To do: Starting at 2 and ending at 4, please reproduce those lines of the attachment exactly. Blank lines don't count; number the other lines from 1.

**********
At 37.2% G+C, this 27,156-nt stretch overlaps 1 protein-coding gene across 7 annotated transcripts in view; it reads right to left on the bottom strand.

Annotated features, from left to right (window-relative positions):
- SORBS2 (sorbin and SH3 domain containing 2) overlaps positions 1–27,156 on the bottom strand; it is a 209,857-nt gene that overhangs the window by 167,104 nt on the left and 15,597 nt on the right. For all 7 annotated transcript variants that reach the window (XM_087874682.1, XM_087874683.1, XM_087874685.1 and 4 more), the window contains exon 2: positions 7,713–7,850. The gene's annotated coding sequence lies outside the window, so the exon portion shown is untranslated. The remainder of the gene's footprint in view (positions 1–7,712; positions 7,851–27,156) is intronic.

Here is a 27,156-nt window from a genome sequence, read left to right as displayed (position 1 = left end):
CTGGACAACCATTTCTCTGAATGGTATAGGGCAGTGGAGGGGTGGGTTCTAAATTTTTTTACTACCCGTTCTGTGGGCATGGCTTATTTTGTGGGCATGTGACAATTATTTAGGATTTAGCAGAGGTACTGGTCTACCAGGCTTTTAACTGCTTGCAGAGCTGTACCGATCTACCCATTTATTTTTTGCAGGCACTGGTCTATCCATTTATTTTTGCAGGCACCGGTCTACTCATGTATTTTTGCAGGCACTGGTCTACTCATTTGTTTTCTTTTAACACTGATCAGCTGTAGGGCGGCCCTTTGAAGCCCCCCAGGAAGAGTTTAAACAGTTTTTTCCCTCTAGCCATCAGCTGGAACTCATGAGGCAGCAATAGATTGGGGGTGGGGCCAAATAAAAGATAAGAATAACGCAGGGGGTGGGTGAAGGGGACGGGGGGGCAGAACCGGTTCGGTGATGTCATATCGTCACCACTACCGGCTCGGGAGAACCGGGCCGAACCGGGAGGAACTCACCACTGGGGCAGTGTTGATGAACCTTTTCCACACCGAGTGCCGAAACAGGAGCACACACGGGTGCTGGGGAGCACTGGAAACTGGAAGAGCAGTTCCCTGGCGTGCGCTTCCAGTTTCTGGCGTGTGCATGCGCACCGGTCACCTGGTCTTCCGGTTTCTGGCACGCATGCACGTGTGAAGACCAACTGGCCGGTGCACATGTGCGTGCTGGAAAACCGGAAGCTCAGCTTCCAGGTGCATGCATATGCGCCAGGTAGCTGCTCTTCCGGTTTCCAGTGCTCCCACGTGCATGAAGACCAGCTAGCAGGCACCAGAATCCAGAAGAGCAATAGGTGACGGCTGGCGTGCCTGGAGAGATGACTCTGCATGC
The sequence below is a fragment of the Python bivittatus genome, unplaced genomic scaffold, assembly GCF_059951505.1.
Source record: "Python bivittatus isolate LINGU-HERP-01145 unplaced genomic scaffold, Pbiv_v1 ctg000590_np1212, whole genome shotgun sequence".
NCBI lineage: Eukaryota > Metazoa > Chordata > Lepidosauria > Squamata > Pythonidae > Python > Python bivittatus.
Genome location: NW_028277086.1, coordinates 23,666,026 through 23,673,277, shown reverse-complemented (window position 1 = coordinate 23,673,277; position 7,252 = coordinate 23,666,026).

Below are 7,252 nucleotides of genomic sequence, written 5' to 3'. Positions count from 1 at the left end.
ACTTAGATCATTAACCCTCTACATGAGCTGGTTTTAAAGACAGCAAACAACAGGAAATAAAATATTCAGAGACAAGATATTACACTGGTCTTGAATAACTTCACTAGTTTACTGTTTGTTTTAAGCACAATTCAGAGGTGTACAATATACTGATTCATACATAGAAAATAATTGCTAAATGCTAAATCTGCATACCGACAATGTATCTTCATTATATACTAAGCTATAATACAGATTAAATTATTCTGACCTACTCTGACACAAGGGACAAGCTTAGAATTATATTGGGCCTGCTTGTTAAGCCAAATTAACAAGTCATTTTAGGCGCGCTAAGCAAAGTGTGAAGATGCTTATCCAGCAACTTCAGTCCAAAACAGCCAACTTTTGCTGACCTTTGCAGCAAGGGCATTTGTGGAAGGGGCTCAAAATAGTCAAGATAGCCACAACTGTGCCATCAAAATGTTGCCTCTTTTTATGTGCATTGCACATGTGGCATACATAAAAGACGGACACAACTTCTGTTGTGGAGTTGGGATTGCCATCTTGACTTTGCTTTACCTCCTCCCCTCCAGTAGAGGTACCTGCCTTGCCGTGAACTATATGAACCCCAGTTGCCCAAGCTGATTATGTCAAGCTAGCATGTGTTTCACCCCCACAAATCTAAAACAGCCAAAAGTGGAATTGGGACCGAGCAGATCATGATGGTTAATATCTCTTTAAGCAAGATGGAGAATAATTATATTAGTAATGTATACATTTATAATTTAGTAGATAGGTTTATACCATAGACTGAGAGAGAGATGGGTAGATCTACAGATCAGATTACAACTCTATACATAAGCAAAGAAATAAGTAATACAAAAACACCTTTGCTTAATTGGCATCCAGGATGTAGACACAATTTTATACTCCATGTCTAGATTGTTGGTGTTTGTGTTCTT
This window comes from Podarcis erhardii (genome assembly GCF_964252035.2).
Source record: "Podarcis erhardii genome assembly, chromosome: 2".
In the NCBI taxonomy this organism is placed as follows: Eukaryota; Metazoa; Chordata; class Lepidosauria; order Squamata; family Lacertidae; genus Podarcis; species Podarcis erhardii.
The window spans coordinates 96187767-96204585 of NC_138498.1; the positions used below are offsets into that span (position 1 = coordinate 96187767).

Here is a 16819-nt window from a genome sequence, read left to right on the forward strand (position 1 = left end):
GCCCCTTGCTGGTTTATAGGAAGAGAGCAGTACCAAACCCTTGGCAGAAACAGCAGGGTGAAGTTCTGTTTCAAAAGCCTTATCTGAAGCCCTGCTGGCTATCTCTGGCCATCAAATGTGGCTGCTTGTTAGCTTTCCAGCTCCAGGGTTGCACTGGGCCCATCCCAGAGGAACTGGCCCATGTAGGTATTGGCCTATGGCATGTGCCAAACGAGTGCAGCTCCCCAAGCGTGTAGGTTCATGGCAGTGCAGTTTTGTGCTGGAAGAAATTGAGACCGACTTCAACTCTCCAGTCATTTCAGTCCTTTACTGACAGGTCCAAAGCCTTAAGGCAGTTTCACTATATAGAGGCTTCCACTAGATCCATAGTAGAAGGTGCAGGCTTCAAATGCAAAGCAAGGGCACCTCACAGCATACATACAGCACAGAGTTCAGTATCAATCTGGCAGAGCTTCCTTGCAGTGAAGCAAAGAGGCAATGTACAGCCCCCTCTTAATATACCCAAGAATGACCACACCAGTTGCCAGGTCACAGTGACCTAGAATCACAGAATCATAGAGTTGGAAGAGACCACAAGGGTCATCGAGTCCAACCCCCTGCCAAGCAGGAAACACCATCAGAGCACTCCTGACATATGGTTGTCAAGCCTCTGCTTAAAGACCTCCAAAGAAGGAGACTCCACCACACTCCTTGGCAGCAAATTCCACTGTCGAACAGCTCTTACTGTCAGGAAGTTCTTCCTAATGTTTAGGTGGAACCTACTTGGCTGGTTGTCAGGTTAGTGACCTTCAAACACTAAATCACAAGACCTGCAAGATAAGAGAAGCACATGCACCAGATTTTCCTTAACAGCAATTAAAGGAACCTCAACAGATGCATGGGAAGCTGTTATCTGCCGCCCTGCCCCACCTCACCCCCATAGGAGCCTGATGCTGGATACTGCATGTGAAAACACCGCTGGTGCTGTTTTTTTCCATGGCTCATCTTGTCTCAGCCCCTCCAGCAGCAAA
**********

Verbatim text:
Annotated features, from left to right (window-relative positions):
- SORBS2 (sorbin and SH3 domain containing 2) overlaps positions 1–27,156 on the bottom strand; it is a 209,857-nt gene that overhangs the window by 167,104 nt on the left and 15,597 nt on the right. For all 7 annotated transcript variants that reach the window (XM_087874682.1, XM_087874683.1, XM_087874685.1 and 4 more), the window contains exon 2: positions 7,713–7,850. The gene's annotated coding sequence lies outside the window, so the exon portion shown is untranslated. The remainder of the gene's footprint in view (positions 1–7,712; positions 7,851–27,156) is intronic.

Here is a 27,156-nt window from a genome sequence, read left to right as displayed (position 1 = left end):